Obiang, who did not attend the trial, denied the charges and his lawyer, Emmanuel Marsigny, accused France of meddling in Equatorial Guinea's domestic affairs. "I've rarely seen such justification for a decision that defies French and international laws," Marsigny said. "It goes as far as denying our client's role as vice-president for international affairs. It is a political decision. Of course, we will look into the details of it and consider all possible appeals."

Obiang's trial came after two non-governmental organizations targeting corruption and an association of Congolese citizens living abroad filed a lawsuit in France nearly 10 years ago against leaders in nearly a half-dozen African countries, including the late Gabon president Omar Bongo, alleging that they used state funds during or after their tenures to buy properties and luxury goods in France.

Obiang, 48, used millions of dollars in public money to stay in Parisian palaces and later purchased a mansion on one of the capital's most sought-after avenues. The defense said the mansion serves as Equatorial Guinea's embassy. The International Court of Justice ruled that France must treat the mansion as Equatorial Guinea's diplomatic mission but gave the green light for the trial, despite Obiang's claims of diplomatic immunity.

According to court documents, Obiang bought up to 15 cars in France for 5.7 million euros and once splashed nearly 20 million euros at an art auction. A governess and others employed by him in Paris told investigators that their boss came to France with suitcases full of cash and paid mainly in cash for luxury goods.

Representing Transparency International, which helped bring the case, lawyer William Bourdon praised the court for issuing a "historic verdict." "It is the beginning of the end for this rule of impunity and immunity that these kleptocrats imagined was eternal and universal," Bourdon said. "This court, with independence and courage, clearly states that the counts of laundering were made possible because of a form of tolerance at three levels. The tolerance of the Societe Generale bank. The tolerance of the Bank of France. The tolerance of French authorities."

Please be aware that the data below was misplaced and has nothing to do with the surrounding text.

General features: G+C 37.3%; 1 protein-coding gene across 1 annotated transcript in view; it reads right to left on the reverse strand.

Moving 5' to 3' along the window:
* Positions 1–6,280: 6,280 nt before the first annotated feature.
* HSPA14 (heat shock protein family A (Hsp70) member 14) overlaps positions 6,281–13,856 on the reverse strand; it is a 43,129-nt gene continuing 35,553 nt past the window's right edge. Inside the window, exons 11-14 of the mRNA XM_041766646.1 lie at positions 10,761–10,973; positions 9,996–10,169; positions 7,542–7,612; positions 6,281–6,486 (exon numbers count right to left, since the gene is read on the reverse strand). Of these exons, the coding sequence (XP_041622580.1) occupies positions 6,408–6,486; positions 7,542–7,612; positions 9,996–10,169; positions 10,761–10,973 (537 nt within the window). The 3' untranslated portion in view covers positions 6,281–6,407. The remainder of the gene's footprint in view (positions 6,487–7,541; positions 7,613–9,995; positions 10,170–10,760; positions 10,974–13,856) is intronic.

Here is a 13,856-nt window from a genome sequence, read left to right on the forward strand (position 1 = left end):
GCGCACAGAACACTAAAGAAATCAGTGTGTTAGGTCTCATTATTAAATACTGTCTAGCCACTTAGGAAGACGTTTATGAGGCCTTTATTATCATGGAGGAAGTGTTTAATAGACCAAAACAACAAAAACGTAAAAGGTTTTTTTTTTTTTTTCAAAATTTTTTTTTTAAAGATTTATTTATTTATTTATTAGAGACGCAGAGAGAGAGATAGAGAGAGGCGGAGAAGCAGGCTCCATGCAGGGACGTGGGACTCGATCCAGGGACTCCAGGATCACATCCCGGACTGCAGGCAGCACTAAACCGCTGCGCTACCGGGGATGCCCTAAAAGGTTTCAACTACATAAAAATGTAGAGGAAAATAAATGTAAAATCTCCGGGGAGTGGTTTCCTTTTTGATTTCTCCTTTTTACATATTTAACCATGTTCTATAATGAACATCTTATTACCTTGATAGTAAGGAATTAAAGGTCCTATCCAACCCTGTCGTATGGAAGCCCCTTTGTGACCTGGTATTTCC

The case highlighted the well-known corruption and mismanagement of the economy of Equatorial Guinea and the dramatic gap between the privileged ruling class of the central African country and much of its population, which thrives mainly on subsistence farming. The former Spanish colony is run by Africa's longest-serving president and Obiang's father, Teodoro Obiang Nguema Mbasogo.

Associated Press journalists Alex Turnbull and Nicolas Garriga contributed.
Source: AP

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PostPosted: Thu Nov 09, 2017 11:14 pm 
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Zimbabwe's main airport named after Mugabe
9 November 2017

Harare (dpa) - Zimbabwe's main international airport in the capital was renamed for longtime leader Robert Mugabe on Thursday, with the transport minister saying it would "ensure his legacy lives forever."

Harare international airport will now be called Robert Gabriel Mugabe international airport. "This renaming is a way his legacy lives forever. He has to be remembered by everyone who comes to Zimbabwe today and forever," Transport Minister Joram Gumbo told dpa.

Last month the cash-strapped government announced that it had set aside 1 billion dollars to build a Mugabe university, and that his birthday - on which lavish parties are always thrown - would be a public holiday. Many major roads are already named after Mugabe, who has ruled Zimbabwe for more than three decades.

Zimbabweans took to social media to poke fun at the 93-year-old's naming penchant. "His excellency president Robert Gabriel Mugabe ... arrived at the Robert Gabriel Mugabe international airport, awaiting a flight on Robert Gabriel Mugabe airways after a tiresome afternoon of capping graduates at the Robert Gabriel Mugabe university that is situated along Robert Gabriel Mugabe way," one message being circulated on Facebook said.

While there are many airports around the world named after leaders, such as JFK in New York and OR Tambo in Johannesburg, Mugabe has been accused by critics of corruption, rights abuses and driving the economy into the ground.

And there is now opposition in his party's ranks, with Mugabe on Monday sacking his powerful deputy, accusing him of wanting to replace him. "It might be a temporary name given the turmoil in his camp," analyst Rejoice Ngwenya said of the airport name.